How to properly shoot color...

Discussion in 'Beyond the Basics' started by MichaelMigz, Dec 26, 2005.

  1. MichaelMigz

    MichaelMigz TPF Noob!

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    Okay. I have a problem here. I am shooting an SLR(film) and my color pictures are constantly coming out poorly. I normally shoot BW and develop/print myself; however, when I shoot color, I use Kodak 400 film and I shoot as I would BW(light meter/adjust shutter speed/adjust aperature/shoot) Is this correct? Am I doing something wrong? Thanks in advance.
     
  2. Unimaxium

    Unimaxium TPF Noob!

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    There's nothing special to using color film. You use the same metering techniques as B&W.

    Your shots could be coming out poorly for any number of reasons. But to narrow it down to any specific cause, we need more information. What camera are you using? How are you metering? What film are you using? (Kodak 400 is not very specific). How /where are you having the film developed? How many rolls have come out poorly? And most importantly, what exactly is wrong with your shots? What do you mean when you say "poorly"? Can you show us any examples (do you have a scanner you can use to post the images online)? Give us some more specifics and maybe we can help you better.
     
  3. MichaelMigz

    MichaelMigz TPF Noob!

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    Im sorry. Thats my fault. No scanner at the moment, but I will try to get some up by tonight. For now, I will provide as muhc info as posssible. As for film, it is "Kodak Max 24". The pictures appear to have a yellowish tint to them and then often have streaks were the subject moved. I shoot a Nikon F100. The way I meter is, I look through my lens, and the meter is in there. If it is underexposed, I set a lower shutter or aperature, and if it is overexposed, i set a higher sutter or aperature. Could it possibly be the film that i am using? oh, right, its been happening for a few rolls now.
     
  4. MichaelMigz

    MichaelMigz TPF Noob!

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    And like, the color is never rich. it is always bland. i cant get vivid colors or good contrast...
     
  5. darin3200

    darin3200 TPF Noob!

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    Yellow tint, bland colors and bad contrast aren't really something you can fix through the camera, and are mostly likely the result of bad or cheap film. I would recommend trying Kodak Ultra-Color 400 for some shots, its more expensive but the colors and contrast and great.
    The other thing might be where you are getting the film developed. If its some bad one hour place that could also be part of the problem.
     
  6. e_

    e_ TPF Noob!

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    Hello Michael

    Any number of factors can result in poor results from colour negative film...

    Without closer enquiry, your method of exposure - "light meter/adjust shutter speed/adjust aperature/shoot" - is correct. Modern cameras using modern film emulsions get it right most of the time, too

    In my experience, fault is often with the lab - especially the "High Street" mini lab variety,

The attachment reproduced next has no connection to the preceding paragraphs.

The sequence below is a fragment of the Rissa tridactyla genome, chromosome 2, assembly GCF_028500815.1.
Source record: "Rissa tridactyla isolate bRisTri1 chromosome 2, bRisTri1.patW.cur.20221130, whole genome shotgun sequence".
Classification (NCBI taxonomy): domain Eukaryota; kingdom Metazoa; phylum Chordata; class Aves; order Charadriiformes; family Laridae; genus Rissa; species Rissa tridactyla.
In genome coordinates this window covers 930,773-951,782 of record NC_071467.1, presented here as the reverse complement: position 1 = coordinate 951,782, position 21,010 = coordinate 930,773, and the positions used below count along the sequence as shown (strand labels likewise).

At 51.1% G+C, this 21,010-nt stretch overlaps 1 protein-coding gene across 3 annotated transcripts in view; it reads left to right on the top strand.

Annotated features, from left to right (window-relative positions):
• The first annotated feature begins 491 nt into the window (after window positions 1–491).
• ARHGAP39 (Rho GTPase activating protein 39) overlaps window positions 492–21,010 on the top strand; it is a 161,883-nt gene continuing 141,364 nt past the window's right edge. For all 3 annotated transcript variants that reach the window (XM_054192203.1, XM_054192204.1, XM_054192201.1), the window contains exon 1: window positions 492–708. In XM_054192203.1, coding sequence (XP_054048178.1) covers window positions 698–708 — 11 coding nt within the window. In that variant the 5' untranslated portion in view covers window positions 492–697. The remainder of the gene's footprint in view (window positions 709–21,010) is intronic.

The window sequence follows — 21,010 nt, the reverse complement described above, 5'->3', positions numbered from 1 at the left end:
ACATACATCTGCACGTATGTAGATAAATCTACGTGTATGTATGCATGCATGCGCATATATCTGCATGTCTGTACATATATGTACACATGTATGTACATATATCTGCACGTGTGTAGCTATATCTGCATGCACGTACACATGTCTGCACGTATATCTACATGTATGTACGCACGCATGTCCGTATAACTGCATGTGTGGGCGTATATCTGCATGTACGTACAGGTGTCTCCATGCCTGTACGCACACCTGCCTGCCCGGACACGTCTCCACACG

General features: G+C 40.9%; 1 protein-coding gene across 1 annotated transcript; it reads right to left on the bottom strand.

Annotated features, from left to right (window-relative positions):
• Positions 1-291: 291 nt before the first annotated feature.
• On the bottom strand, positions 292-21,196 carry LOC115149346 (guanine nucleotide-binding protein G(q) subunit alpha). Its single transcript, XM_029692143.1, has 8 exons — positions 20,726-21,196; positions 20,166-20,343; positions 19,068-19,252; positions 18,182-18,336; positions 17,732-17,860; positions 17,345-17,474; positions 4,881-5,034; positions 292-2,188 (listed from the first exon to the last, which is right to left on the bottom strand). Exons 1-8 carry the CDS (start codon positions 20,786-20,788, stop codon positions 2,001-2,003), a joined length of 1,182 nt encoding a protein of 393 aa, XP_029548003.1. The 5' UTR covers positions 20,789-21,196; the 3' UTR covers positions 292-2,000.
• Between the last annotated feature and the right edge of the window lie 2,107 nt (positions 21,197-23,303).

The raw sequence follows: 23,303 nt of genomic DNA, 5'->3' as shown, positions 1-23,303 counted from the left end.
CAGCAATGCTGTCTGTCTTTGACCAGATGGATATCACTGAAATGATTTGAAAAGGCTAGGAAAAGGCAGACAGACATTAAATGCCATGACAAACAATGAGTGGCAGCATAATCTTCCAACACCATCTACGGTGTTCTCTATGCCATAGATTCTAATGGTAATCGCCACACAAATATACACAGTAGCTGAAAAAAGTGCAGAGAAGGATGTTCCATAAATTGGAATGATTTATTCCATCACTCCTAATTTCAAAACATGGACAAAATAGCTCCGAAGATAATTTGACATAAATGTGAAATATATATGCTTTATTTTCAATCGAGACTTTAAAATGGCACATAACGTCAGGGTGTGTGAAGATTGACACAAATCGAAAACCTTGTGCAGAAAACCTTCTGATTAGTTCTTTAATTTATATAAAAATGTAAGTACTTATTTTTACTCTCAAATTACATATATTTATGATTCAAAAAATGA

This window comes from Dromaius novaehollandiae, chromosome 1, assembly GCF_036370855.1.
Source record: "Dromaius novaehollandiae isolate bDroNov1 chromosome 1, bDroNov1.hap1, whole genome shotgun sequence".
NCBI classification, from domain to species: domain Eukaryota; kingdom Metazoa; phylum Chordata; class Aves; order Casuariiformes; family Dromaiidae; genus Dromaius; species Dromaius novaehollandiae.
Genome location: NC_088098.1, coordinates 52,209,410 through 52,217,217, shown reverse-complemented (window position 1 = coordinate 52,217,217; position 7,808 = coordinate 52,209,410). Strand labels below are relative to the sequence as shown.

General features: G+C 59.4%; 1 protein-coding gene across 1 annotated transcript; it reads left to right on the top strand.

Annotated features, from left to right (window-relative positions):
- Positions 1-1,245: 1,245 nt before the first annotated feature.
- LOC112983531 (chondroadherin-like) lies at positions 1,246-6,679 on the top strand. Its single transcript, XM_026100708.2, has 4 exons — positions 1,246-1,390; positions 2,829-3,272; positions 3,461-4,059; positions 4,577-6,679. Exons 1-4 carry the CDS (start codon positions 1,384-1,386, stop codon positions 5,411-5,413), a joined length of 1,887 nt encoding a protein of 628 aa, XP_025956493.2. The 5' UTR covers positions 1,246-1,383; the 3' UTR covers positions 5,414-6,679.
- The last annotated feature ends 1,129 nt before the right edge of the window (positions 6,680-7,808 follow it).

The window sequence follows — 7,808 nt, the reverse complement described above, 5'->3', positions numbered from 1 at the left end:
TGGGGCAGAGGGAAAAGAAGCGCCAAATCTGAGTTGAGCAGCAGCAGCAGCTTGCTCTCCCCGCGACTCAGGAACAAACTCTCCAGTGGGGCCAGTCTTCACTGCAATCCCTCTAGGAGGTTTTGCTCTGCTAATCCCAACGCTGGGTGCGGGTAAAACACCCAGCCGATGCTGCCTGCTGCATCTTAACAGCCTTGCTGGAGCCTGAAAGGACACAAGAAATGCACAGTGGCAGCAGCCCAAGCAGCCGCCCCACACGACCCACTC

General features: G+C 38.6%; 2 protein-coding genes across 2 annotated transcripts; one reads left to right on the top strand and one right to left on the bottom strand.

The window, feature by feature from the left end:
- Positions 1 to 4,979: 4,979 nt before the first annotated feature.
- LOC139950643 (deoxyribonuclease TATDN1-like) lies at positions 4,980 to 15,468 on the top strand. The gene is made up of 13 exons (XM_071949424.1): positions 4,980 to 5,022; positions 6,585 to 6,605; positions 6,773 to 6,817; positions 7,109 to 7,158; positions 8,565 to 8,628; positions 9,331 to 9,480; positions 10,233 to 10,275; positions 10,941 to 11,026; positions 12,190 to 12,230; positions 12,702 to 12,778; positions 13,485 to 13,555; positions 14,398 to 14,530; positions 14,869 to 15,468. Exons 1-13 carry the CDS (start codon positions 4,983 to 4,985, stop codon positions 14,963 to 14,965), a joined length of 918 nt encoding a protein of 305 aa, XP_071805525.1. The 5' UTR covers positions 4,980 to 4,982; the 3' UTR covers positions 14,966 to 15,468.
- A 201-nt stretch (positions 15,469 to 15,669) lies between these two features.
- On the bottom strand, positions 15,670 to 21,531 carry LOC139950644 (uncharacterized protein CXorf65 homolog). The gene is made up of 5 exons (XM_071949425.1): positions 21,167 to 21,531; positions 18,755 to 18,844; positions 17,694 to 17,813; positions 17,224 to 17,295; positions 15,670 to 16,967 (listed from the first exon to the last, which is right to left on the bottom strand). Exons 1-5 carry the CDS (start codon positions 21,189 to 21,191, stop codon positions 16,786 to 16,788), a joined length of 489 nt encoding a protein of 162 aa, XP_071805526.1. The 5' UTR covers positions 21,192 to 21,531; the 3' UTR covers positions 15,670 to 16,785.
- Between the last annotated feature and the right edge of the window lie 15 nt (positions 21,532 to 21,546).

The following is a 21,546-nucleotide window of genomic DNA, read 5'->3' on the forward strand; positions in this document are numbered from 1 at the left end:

Experimenting with film to improve results can be costly, but here's a few things to try:

    * Select a well exposed film strip and have several different labs produce prints. Compare their results; you might be amazed

    * Try rating your film at differing ISO settings. To make this meaningful, keep careful notes and shoot a number of scenes, exposing 3 frames at each one. Expose all 3 frames identically - but alter the ISO setting of each. If using 400 ISO film, I'd suggest the following: (i) 400 (ii) 320 (iii) 200. Process the film normally, refer to your notes and carefully check results

    * Repeat the process with a variety of films. One is spoilt for choice

    Have fun

    :)

    e_
     
  7. MichaelMigz

    MichaelMigz TPF Noob!

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    Wow. Thanks a lot for all the help!! Ill be sure to try it all!
     
  8. jwkwd

    jwkwd TPF Noob!

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    By chance, would you happen to be using a filter on your lens, perhaps for B&W film ?
     
  9. AIRIC

    AIRIC TPF Noob!

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    I have worked in the photo industry for over a dozen years and all I can say is it doesn’t matter how much you pay to have your film developed and printed as you are at the mercy of the technicians who are handling your material.

    I challenge all of you to take one neg, or even one digital file, and have it printed at four different locations and I bet you will see four different results.

    I bet your poor colour is all due to the place you are having your images printed. Pay a little more but it never guarantees a proper treatment to your negs and pics.

    Nothing I hate worse then crap photo finishing.

    Eric
     
  10. Digital Matt

    Digital Matt alter ego: Analog Matt

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    Find a good pro lab, and tell them not to color correct. Also, as mentioned, try different film, maybe even slide film if you are really wanting saturated, vivid color.
     
  11. DocFrankenstein

    DocFrankenstein Clinically Insane?

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    Probably the lab monkeys

    On the other note - are you sure you're using the meter correctly. Are you overexposing 2 stops when you're metering off white? Are you underexposing 2 stops when you're metering off "black"?

    Do you understand what I've asked you and why you should do that?
     
  12. MichaelMigz

    MichaelMigz TPF Noob!

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    not exactly doc... care to explain?
     

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